In East Africa, Yellow fever (YF) has been characterized by focal periodic outbreaks spaced by lengthy inter-epidemic periods. In Kenya the first ever outbreak occurred in 1992/93 where human cases were limited to sylvatic intermediate transmissions with no urban transmission detected. This outbreak was controlled by a mass vaccination in 1993 and while this was repeated ten years later in 2003; routine vaccination has now been instituted only in the five districts that were affected. Recent reports of outbreaks of YF in the region, including Kenya (1992-95), Sudan (2003; 2005; 2010) and western Uganda (2011) constitute a worrying trend and a great public health concern to regional public health authorities. Because of the long inter- epidemic periods associated with YF, only a few studies have investigated its ecology in East Africa despite the region's recognized growing threat of arbovirus transmissions and outbreaks. The YF endemicity, maintenance mechanism, vector ecology and competence, and potential epizootics and outbreaks remain unresolved in Kenya. It is the aim of this study to identify enzootic cycles and assess transmission risk in part of Kenya bordering outbreak areas and at risk of receiving viremic travelers in order to establish and maintain surveillance activities in such areas and to recommend a vaccination strategy that is affordable and based on scientific evidence. With dengue and YF sharing a niche in the ecosystem there is much to be gained in working in both agents at the same time. To achieve this, specific locations bordering areas that have reported outbreaks in the region will be selected and spatial and relative abundance of known YF vectors determined and their vector potential evaluated in the laboratory, determine the presence and movement of non-human primate reservoirs to identify existence of enzootic cycles of transmission and determine possibility of human involvement will be determined by serological survey of the human population in the selected border areas. In addition, the risk of urban transmission in major citie in Kenya will be determined by experimental evaluation of the competence of the circulating vector species in sustaining transmission should viremic cases arrive in these cities. Results from this study will provide further evidence of the potential for future sylvatic intermediate and urban epidemic outbreaks of YF and related arbovirus Dengue, that share the same vectors, hosts, and ecological niche. Improvement of surveillance tools for monitoring key vectors will be developed that will be valuable in vector population monitoring for further risk assessments. Control efforts could then be focused on areas with proven risk saving the country much needed scarce resources. Improvement of surveillance tools valuable in monitoring vector population will be developed for further risk assessment.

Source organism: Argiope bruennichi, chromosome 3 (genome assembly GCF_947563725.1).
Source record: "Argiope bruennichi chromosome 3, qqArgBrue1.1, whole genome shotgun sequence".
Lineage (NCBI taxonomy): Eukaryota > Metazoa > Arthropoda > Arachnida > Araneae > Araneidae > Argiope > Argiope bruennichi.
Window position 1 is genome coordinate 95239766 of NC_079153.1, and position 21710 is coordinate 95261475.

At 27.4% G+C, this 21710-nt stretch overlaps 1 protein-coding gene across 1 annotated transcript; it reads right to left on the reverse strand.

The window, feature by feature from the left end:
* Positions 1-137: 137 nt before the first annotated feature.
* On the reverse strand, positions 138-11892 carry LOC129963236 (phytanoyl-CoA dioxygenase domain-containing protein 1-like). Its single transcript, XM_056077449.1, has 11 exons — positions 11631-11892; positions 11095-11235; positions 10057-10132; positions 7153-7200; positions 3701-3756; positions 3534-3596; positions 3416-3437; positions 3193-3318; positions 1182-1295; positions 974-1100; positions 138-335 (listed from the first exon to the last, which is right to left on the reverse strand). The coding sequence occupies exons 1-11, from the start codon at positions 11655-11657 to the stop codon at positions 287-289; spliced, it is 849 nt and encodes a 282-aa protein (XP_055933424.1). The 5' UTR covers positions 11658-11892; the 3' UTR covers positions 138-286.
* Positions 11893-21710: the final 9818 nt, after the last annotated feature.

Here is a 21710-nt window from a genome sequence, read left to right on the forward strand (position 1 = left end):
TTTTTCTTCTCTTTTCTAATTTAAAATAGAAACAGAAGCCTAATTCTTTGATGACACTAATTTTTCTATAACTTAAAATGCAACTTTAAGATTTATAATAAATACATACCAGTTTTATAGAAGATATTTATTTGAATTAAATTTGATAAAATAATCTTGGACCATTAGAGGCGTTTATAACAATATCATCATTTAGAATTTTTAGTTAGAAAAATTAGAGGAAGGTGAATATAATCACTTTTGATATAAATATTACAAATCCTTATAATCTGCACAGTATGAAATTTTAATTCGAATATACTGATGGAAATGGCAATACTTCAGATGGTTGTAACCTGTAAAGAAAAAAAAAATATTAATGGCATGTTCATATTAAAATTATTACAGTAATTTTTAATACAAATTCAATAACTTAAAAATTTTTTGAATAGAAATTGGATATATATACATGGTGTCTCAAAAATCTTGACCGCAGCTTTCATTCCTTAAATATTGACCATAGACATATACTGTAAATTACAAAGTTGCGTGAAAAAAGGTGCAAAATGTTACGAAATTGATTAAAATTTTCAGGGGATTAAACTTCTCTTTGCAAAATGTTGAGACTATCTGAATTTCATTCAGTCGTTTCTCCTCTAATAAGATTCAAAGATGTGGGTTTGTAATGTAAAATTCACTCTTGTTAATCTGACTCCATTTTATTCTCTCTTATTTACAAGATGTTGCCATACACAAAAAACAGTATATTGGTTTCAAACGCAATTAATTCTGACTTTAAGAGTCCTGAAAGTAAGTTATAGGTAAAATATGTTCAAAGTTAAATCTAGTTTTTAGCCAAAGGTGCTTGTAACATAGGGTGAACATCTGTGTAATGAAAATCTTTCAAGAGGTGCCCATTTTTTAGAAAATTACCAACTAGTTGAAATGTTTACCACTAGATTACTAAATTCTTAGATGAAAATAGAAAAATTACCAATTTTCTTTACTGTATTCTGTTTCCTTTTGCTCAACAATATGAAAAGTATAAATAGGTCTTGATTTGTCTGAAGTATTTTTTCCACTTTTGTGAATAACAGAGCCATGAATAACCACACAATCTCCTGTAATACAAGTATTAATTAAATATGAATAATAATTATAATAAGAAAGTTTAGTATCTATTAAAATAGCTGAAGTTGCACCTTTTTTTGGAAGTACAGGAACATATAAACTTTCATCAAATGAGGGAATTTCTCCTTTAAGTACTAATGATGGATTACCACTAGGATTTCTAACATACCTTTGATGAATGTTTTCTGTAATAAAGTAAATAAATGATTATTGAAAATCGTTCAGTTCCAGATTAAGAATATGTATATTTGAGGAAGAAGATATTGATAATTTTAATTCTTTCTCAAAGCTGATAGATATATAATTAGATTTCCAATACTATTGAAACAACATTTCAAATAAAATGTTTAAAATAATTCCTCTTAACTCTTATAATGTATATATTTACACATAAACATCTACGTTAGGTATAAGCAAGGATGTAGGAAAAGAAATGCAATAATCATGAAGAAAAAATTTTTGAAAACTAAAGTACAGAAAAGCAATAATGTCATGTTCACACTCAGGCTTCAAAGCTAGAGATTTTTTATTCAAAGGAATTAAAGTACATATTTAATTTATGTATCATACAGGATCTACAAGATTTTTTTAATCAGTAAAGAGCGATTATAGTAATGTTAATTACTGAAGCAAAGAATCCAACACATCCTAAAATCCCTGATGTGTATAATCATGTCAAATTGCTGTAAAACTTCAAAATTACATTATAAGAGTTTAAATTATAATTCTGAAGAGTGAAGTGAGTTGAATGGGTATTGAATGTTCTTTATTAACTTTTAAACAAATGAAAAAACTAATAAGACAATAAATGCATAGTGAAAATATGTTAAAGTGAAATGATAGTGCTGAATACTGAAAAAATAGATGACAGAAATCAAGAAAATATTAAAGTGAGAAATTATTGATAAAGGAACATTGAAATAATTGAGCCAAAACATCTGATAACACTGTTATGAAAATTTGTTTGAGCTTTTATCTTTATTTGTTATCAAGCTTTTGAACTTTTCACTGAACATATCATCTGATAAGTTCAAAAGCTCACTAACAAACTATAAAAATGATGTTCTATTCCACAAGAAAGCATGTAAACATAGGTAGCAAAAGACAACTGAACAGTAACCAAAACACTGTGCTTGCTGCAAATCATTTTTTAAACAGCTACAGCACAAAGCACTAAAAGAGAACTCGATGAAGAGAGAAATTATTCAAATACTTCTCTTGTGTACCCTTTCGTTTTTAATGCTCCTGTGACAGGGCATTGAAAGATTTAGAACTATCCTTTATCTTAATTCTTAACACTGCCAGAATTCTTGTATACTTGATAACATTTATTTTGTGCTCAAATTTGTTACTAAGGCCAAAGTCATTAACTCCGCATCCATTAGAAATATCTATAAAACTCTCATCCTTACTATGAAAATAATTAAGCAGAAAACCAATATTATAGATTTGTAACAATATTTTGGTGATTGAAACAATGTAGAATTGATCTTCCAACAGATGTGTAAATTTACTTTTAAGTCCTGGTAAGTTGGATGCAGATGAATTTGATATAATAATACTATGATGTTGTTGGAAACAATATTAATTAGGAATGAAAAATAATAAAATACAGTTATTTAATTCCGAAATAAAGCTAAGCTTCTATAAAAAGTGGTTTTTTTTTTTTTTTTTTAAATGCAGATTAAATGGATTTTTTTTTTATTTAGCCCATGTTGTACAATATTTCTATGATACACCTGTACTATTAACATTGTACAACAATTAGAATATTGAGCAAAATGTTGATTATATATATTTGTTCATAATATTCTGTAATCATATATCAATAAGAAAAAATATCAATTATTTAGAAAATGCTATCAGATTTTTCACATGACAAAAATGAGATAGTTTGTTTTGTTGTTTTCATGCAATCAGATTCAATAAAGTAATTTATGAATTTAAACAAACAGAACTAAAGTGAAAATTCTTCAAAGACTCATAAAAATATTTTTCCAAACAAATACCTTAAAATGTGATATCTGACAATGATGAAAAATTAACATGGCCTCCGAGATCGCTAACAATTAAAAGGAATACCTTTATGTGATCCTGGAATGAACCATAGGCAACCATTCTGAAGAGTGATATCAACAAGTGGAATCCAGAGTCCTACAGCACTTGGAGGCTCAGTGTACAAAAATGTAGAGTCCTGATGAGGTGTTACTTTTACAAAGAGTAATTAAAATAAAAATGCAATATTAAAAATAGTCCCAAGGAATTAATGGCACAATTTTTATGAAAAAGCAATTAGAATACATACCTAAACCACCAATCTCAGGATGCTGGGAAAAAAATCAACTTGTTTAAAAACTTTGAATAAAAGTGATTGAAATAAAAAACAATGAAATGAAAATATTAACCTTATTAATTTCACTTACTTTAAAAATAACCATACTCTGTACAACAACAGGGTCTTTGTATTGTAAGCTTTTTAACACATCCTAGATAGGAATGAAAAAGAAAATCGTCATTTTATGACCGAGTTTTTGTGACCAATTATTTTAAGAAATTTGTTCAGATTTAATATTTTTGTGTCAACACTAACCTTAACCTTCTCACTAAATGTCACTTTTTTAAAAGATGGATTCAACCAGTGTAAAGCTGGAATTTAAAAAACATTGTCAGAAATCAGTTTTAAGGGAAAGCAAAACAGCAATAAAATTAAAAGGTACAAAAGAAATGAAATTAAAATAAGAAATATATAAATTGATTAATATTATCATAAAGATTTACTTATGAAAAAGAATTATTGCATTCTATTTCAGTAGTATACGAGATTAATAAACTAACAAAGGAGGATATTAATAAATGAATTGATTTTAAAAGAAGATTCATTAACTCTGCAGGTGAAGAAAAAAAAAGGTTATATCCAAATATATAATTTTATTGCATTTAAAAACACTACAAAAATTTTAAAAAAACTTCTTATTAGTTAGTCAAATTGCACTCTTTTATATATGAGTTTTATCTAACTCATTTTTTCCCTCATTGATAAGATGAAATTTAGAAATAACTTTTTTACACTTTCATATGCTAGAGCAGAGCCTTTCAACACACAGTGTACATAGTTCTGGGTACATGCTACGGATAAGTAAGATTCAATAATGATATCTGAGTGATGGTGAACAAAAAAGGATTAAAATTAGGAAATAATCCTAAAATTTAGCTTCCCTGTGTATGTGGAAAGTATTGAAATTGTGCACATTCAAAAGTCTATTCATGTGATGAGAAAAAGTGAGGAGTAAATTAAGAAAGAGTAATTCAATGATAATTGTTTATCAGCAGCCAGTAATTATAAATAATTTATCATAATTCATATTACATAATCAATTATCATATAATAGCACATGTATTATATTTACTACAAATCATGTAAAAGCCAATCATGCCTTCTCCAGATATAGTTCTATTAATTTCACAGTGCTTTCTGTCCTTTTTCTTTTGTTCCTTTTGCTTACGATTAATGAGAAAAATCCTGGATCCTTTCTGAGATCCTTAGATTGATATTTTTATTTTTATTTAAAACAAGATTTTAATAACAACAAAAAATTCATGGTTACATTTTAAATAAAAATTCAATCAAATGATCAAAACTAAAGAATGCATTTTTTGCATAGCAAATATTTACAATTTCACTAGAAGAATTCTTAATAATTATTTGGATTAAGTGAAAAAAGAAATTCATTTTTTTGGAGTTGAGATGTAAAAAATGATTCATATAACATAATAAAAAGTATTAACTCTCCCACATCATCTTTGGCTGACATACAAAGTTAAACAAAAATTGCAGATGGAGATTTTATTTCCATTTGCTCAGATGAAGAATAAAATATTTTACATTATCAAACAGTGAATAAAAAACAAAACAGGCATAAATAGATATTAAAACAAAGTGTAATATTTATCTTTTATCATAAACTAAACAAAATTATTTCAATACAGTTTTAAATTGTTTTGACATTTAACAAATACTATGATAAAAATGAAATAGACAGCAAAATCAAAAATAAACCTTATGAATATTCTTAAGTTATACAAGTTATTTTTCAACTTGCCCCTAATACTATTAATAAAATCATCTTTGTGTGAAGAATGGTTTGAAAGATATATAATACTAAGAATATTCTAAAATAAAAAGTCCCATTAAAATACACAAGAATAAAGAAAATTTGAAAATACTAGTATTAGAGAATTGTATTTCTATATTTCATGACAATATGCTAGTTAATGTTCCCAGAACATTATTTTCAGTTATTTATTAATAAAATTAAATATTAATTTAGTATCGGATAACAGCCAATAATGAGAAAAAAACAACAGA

There is renewed vigor of transmission of yellow fever (YF) in East Africa with reports of outbreaks in Kenya, south Sudan and Uganda which have become a major concern to public health authorities in Kenya. YF outbreaks are normally controlled using relatively safe and effective YF live attenuated vaccine but instituting routine vaccination for YF control in Kenya is considered a financial burden due to other competing public health priorities, hence the authorities consider it prudent to institute such programs only in areas considered to be at risk based on scientific evidence. Each time outbreaks occur in the neighboring country, authorities debated at length on whether mass vaccination should be conducted in the border districts but these decisions are shelved due to lack of evidence that transmission could be sustained in the region which underscores the need for this research that will evaluate risk of transmission in sites bordering outbreak areas and urban cities to bring about better understanding of YF ecology in Kenya.
|Agha, Sheila B; Tchouassi, David P; Bastos, Armanda D S et al. (2017) Dengue and yellow fever virus vectors: seasonal abundance, diversity and resting preferences in three Kenyan cities. Parasit Vectors 10:628|